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As I understand, on a pseudosphere, a surface of constant negative curvature, we can realize a part of the hyperbolic plane (but not the entire plane due to Hilbert's 1901 theorem) and use this for example to prove that hyperbolic geometry is just as consistent as Euclidean geometry. But how does this compare to elliptic two-dimensional geometry? Naturally, we can consider a sphere, which is a surface of constant positive curvature, but a sphere only admits spherical geometry and not elliptic geometry if we consider Euclid's postulates (for example there is not always a unique shortest line between two points). How can we then use the sphere to show that elliptic geometry is as consistent as Euclidean geometry? Does there exist some other surface which we can use to do so? Can someone clarify this for me?

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  • $\begingroup$ Is elliptic in the usual definition: en.wikipedia.org/wiki/Elliptic_geometry. $\endgroup$ – Martín-Blas Pérez Pinilla Feb 5 '14 at 12:27
  • $\begingroup$ You have to clarify what axioms you want. Note also that the projective plane does not embed in 3-space. Furthermore, existence of an embedding in 3-space has nothing to do with consistency (hyperbolic plane cannot not embed with $C^2$-degree of smoothness!) $\endgroup$ – Moishe Kohan Feb 5 '14 at 12:28
  • $\begingroup$ @studiosus The axioms that I want are Euclid's postulates except that we replace the parallel postulate with "No line can be drawn through any point not on a given line parallel to the given line in a plane", as I understand that is the basic axiomatic system we have for elliptic geometry. As for "existence of an embedding in 3-space has nothing to do with consistency", isn't this what Beltrami did in his papers in 1860s when he was proving the consistency of hyperbolic geometry? $\endgroup$ – Sid Feb 5 '14 at 12:32
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    $\begingroup$ @Sid: Note that Euclid did not have a complete set of axioms in the modern sense; Hilbert was the first to give such a list. If one takes Hilbert + the axiom you stated then the space you get is the projective plane which does not embed in $R^3$ for topological reasons (but admits an immersion). As for Beltrami's work, it had nothing to do with isometric embedding. From post-Hilbert viewpoint, elliptic geometry is consistent since it is realized by the real projective plane with its homogeneous metric. No need to embed it in any particular space. $\endgroup$ – Moishe Kohan Feb 5 '14 at 13:08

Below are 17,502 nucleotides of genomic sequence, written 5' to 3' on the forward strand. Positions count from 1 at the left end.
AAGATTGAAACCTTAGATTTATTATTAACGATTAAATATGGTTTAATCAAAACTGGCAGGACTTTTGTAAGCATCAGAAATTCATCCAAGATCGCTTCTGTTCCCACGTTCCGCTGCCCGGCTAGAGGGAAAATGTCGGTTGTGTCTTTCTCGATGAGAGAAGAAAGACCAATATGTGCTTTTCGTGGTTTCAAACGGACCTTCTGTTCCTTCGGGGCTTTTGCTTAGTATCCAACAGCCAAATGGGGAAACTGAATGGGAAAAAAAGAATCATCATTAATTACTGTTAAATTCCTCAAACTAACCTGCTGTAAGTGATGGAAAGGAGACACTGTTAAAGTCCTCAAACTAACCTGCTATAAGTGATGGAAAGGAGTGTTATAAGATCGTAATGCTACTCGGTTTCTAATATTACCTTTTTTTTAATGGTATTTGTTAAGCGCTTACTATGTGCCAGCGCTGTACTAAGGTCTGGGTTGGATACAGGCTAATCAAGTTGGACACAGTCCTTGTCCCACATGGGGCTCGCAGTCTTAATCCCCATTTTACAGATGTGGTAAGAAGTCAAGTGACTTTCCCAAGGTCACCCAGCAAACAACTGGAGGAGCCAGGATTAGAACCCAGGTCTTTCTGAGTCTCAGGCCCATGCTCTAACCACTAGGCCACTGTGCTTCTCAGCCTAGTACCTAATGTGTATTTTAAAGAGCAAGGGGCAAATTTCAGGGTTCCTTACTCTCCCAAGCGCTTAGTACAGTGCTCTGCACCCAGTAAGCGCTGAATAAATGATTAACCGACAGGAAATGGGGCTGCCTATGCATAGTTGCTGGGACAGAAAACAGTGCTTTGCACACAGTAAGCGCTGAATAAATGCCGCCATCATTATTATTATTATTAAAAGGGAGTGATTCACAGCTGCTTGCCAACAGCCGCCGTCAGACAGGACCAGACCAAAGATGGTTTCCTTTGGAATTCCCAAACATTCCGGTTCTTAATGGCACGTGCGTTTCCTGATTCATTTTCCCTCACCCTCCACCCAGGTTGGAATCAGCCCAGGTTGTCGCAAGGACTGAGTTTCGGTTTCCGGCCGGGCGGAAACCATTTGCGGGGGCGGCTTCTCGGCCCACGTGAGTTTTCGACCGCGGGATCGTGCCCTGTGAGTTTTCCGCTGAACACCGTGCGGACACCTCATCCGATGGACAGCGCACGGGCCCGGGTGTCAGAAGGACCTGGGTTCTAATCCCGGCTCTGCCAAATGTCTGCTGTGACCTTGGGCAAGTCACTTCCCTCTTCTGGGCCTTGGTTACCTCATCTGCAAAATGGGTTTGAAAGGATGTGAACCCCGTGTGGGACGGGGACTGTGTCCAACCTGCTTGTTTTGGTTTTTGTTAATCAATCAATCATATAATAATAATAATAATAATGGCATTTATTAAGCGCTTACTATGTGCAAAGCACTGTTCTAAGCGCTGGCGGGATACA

• $\begingroup$ @studiosus Thank you for your answers. What I have here is that Beltrami "realized" a piece of the hyperbolic plane on the psudeo-sphere which he used to prove the consistency of hyperbolic geometry. So this means something else than isometric embedding? I have an English translation of Beltrami's papers which I intend to read later, but if can explain what Beltrami did in a simple way I would be very grateful. $\endgroup$ – Sid Feb 5 '14 at 13:16
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Here is an extended version of my comments.

  1. Note that Euclid did not have a complete set of axioms in the modern sense; Hilbert was the first to give such a list. If one takes Hilbert's axioms and substitutes the existence of a parallel line axiom with the nonexistence of a parallel line axiom ("For every line $L$ and a point $p\notin L$ there is no line through $p$ which is disjoint from $L$") then one can show that the resulting geometry is isomorphic to the one of the real projective plane equipped with homogeneous Riemannian metric (you have the freedom to choose the constant curvature, but that's all). Then you realize that real projective plane does not embed in $R^3$ for topological reasons (but admits an isometric $C^1$-smooth immersion by Nash-Kuiper's theorem).

  2. As for Beltrami's work: Consistency of a geometry from (post) Hilbert viewpoint has nothing to do with existence of an (isometric) embedding in a particular space. For instance, for a Riemannian manifold to exist, it suffices to define it via an atlas of charts together with a Riemannian metric tensor. What Beltrami did was to embed isometrically a proper open subset of the hyperbolic plane in $R^3$. Since a proper open subset of $H^2$ violates axioms of hyperbolic geometry (it is not homogeneous!), existence of such an embedding does not prove consistency of hyperbolic geometry. (Note that Hilbert proved that $H^2$ does not admit a $C^2$-smooth isometric embedding in $R^3$.) What Beltrami (or Poincare, depending on what you read) realized is that you can simply write down the familiar expression for the hyperbolic metric tensor on the upper half-plane (or the unit disk) in order to establish existence of hyperbolic geometry. Lastly, if you really want to embed isometrically all these geometries (including the elliptic one) in some Euclidean space, just use Nash isometric embedding theorem. You can embed all 2-dimensional geometries in $R^{10}$ via $C^\infty$-smooth isometric embeddings as a corollary of Gunther's improvement on Nash's theorem (I am sure that 10 is still not optimal, I think, it can be reduced to 6): M. Günther, "Zum Einbettungssatz von J. Nash", Mathematische Nachrichten 144 (1989) p. 165-187.